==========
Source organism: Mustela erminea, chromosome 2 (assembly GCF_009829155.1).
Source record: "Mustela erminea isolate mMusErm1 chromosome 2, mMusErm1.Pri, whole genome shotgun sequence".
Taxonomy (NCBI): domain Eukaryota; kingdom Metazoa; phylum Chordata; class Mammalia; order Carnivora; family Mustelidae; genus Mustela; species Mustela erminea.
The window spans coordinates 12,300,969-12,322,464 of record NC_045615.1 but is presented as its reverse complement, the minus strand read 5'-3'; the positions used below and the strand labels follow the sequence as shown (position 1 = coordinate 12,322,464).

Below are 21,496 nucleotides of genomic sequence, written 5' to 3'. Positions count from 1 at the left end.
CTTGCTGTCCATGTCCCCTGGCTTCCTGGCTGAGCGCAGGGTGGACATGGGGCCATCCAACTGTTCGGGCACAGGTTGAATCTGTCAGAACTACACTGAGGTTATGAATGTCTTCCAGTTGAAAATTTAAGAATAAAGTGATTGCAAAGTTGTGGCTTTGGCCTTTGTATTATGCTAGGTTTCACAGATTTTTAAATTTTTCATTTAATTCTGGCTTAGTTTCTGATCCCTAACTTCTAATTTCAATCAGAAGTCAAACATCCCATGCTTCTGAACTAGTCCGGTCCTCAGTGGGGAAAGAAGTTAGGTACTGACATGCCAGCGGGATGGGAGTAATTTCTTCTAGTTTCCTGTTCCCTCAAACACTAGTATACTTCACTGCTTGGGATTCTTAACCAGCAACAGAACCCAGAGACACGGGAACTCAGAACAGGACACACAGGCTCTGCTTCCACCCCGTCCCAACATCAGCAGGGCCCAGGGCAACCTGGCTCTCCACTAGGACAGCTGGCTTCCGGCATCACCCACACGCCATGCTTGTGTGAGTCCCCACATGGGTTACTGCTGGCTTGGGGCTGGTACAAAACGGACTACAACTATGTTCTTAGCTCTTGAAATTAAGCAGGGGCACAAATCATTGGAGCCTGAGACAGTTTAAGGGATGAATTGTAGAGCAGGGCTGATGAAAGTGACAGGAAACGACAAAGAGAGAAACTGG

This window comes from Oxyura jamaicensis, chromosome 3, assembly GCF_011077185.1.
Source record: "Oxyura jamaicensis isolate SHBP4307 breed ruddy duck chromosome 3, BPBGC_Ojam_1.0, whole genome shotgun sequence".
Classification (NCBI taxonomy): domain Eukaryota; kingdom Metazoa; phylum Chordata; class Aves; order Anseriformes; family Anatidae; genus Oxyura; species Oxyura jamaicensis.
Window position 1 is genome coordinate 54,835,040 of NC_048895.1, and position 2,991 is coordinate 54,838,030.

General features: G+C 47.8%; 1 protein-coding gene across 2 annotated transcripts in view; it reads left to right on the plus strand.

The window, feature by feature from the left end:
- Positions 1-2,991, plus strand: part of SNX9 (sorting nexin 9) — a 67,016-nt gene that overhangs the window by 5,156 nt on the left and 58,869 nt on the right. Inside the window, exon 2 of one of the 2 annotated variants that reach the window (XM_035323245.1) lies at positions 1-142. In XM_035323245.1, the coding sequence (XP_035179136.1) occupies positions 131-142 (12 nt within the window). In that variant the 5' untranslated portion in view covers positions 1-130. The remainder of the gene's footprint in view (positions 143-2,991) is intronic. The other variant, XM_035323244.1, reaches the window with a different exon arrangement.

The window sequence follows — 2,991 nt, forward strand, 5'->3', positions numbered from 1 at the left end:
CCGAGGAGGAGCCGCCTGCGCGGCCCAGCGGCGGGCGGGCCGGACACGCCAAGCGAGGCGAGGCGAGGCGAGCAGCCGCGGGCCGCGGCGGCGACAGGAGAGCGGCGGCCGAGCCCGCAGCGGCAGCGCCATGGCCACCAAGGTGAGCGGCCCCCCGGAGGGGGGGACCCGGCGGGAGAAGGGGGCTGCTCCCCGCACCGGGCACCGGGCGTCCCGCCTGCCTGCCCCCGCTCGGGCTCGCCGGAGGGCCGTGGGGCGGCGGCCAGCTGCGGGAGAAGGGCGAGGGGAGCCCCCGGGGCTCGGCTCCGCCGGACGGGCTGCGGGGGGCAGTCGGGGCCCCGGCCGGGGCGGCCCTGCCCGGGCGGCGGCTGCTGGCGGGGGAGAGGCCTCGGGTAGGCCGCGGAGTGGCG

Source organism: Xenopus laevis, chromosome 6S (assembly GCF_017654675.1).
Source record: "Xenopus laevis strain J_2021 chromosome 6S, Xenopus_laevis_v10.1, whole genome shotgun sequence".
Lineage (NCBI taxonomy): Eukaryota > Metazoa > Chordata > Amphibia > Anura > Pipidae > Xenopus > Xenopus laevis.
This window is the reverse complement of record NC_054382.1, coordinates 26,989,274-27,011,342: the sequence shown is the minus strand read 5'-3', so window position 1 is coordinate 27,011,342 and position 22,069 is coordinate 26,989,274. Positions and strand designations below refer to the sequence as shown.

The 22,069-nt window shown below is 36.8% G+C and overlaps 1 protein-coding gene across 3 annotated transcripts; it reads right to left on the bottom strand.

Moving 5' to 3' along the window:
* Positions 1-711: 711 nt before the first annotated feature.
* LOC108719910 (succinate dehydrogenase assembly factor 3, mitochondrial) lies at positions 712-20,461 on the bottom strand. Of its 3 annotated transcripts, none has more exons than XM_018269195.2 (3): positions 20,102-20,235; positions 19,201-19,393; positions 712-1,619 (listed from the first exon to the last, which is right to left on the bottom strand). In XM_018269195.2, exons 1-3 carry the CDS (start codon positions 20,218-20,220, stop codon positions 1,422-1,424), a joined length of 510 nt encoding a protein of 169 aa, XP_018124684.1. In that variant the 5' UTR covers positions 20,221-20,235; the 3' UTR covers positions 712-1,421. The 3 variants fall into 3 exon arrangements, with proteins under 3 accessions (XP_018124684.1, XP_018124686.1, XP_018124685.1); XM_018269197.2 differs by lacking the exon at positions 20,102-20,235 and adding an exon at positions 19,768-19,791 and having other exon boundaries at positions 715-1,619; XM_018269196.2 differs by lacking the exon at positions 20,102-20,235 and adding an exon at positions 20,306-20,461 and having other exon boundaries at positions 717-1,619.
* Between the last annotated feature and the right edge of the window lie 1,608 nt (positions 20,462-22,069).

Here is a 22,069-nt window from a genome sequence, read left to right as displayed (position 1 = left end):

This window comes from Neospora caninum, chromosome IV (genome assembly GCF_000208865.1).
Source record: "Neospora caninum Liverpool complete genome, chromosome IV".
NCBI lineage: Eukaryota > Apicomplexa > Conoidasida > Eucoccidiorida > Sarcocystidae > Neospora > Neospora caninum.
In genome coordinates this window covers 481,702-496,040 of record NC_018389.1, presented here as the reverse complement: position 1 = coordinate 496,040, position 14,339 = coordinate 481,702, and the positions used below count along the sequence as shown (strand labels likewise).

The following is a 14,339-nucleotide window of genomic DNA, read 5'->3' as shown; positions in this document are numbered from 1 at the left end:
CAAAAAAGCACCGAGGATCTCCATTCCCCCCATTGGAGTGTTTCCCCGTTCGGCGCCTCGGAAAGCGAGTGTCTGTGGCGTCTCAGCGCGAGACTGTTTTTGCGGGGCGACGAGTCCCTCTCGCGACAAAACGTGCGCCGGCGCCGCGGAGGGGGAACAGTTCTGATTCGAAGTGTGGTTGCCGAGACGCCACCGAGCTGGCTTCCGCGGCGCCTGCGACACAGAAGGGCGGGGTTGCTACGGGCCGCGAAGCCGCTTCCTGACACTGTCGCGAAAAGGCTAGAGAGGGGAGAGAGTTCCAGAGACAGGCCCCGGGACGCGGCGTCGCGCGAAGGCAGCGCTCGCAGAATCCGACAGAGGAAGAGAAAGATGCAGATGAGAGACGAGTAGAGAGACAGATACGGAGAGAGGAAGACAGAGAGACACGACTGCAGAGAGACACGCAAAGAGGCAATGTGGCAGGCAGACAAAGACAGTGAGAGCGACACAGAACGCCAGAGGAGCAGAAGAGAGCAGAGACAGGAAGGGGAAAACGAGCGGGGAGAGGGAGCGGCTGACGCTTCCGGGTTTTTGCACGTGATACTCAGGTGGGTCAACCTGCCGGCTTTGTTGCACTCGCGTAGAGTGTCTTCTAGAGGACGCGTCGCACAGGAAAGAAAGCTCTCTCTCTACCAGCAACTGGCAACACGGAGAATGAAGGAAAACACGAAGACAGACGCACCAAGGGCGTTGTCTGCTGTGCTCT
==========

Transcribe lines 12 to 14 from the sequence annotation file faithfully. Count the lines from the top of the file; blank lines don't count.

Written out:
The window, feature by feature from the left end:
- Positions 1-2,991, plus strand: part of SNX9 (sorting nexin 9) — a 67,016-nt gene that overhangs the window by 5,156 nt on the left and 58,869 nt on the right. Inside the window, exon 2 of one of the 2 annotated variants that reach the window (XM_035323245.1) lies at positions 1-142. In XM_035323245.1, the coding sequence (XP_035179136.1) occupies positions 131-142 (12 nt within the window). In that variant the 5' untranslated portion in view covers positions 1-130. The remainder of the gene's footprint in view (positions 143-2,991) is intronic. The other variant, XM_035323244.1, reaches the window with a different exon arrangement.

The window sequence follows — 2,991 nt, forward strand, 5'->3', positions numbered from 1 at the left end: